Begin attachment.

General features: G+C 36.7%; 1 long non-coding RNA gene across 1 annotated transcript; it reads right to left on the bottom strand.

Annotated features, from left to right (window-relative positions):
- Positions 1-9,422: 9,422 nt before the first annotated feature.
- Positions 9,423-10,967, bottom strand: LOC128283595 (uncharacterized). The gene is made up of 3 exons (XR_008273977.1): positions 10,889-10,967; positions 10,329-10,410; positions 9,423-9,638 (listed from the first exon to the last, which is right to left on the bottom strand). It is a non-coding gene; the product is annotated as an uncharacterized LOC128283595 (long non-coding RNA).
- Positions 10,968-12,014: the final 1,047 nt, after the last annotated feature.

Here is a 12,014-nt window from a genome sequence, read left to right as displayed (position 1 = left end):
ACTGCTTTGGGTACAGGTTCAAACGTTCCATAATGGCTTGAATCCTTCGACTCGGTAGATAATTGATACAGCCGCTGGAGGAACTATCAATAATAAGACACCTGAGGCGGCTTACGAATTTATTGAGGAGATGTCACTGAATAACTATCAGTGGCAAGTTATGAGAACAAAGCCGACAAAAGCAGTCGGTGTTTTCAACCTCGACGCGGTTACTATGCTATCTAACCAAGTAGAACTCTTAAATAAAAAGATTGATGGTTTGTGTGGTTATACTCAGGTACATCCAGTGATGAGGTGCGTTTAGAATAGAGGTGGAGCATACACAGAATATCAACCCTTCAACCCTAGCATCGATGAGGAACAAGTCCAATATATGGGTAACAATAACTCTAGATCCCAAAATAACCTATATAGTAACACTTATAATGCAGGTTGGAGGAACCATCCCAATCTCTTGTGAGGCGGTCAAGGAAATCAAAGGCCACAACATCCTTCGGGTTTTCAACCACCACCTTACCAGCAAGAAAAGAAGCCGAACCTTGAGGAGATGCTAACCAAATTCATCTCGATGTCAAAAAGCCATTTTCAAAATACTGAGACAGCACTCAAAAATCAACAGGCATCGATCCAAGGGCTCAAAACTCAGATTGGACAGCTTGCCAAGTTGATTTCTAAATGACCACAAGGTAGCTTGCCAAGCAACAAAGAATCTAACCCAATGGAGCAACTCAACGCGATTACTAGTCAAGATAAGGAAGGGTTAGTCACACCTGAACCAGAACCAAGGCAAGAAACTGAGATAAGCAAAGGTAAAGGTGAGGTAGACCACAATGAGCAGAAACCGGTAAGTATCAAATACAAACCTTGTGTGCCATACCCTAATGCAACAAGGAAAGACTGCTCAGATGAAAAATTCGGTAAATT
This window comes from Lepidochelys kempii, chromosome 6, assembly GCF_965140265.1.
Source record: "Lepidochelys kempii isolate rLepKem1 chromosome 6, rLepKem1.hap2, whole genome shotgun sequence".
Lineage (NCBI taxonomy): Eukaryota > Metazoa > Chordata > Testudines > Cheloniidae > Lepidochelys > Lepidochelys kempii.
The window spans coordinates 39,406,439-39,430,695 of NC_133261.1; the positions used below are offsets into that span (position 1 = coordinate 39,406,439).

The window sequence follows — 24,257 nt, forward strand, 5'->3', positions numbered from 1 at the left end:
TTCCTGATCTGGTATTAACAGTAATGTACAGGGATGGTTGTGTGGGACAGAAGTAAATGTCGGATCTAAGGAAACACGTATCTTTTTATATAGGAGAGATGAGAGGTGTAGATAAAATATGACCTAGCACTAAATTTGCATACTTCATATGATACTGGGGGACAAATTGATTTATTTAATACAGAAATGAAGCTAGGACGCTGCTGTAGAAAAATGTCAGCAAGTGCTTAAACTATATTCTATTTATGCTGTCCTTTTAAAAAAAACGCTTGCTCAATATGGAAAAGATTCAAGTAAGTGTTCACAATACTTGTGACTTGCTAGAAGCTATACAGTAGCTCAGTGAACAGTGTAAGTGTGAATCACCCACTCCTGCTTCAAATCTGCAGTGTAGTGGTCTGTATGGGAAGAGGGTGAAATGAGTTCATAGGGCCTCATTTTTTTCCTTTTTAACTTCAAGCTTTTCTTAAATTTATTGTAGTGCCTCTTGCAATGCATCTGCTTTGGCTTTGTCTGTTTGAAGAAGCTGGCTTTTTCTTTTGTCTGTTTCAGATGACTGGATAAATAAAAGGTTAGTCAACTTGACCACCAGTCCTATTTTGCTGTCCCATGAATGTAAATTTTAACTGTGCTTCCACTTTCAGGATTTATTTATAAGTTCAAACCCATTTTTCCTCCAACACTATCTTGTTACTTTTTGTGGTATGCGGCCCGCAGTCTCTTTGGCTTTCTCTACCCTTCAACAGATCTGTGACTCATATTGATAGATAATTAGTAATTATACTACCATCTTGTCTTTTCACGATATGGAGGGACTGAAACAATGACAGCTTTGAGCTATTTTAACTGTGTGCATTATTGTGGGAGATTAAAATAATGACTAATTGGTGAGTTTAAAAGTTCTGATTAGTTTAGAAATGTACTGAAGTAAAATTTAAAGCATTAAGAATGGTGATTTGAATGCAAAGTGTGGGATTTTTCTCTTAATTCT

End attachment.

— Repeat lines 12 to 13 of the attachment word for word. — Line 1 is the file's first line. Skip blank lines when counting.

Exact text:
The window sequence follows — 24,257 nt, forward strand, 5'->3', positions numbered from 1 at the left end:
TTCCTGATCTGGTATTAACAGTAATGTACAGGGATGGTTGTGTGGGACAGAAGTAAATGTCGGATCTAAGGAAACACGTATCTTTTTATATAGGAGAGATGAGAGGTGTAGATAAAATATGACCTAGCACTAAATTTGCATACTTCATATGATACTGGGGGACAAATTGATTTATTTAATACAGAAATGAAGCTAGGACGCTGCTGTAGAAAAATGTCAGCAAGTGCTTAAACTATATTCTATTTATGCTGTCCTTTTAAAAAAAACGCTTGCTCAATATGGAAAAGATTCAAGTAAGTGTTCACAATACTTGTGACTTGCTAGAAGCTATACAGTAGCTCAGTGAACAGTGTAAGTGTGAATCACCCACTCCTGCTTCAAATCTGCAGTGTAGTGGTCTGTATGGGAAGAGGGTGAAATGAGTTCATAGGGCCTCATTTTTTTCCTTTTTAACTTCAAGCTTTTCTTAAATTTATTGTAGTGCCTCTTGCAATGCATCTGCTTTGGCTTTGTCTGTTTGAAGAAGCTGGCTTTTTCTTTTGTCTGTTTCAGATGACTGGATAAATAAAAGGTTAGTCAACTTGACCACCAGTCCTATTTTGCTGTCCCATGAATGTAAATTTTAACTGTGCTTCCACTTTCAGGATTTATTTATAAGTTCAAACCCATTTTTCCTCCAACACTATCTTGTTACTTTTTGTGGTATGCGGCCCGCAGTCTCTTTGGCTTTCTCTACCCTTCAACAGATCTGTGACTCATATTGATAGATAATTAGTAATTATACTACCATCTTGTCTTTTCACGATATGGAGGGACTGAAACAATGACAGCTTTGAGCTATTTTAACTGTGTGCATTATTGTGGGAGATTAAAATAATGACTAATTGGTGAGTTTAAAAGTTCTGATTAGTTTAGAAATGTACTGAAGTAAAATTTAAAGCATTAAGAATGGTGATTTGAATGCAAAGTGTGGGATTTTTCTCTTAATTCT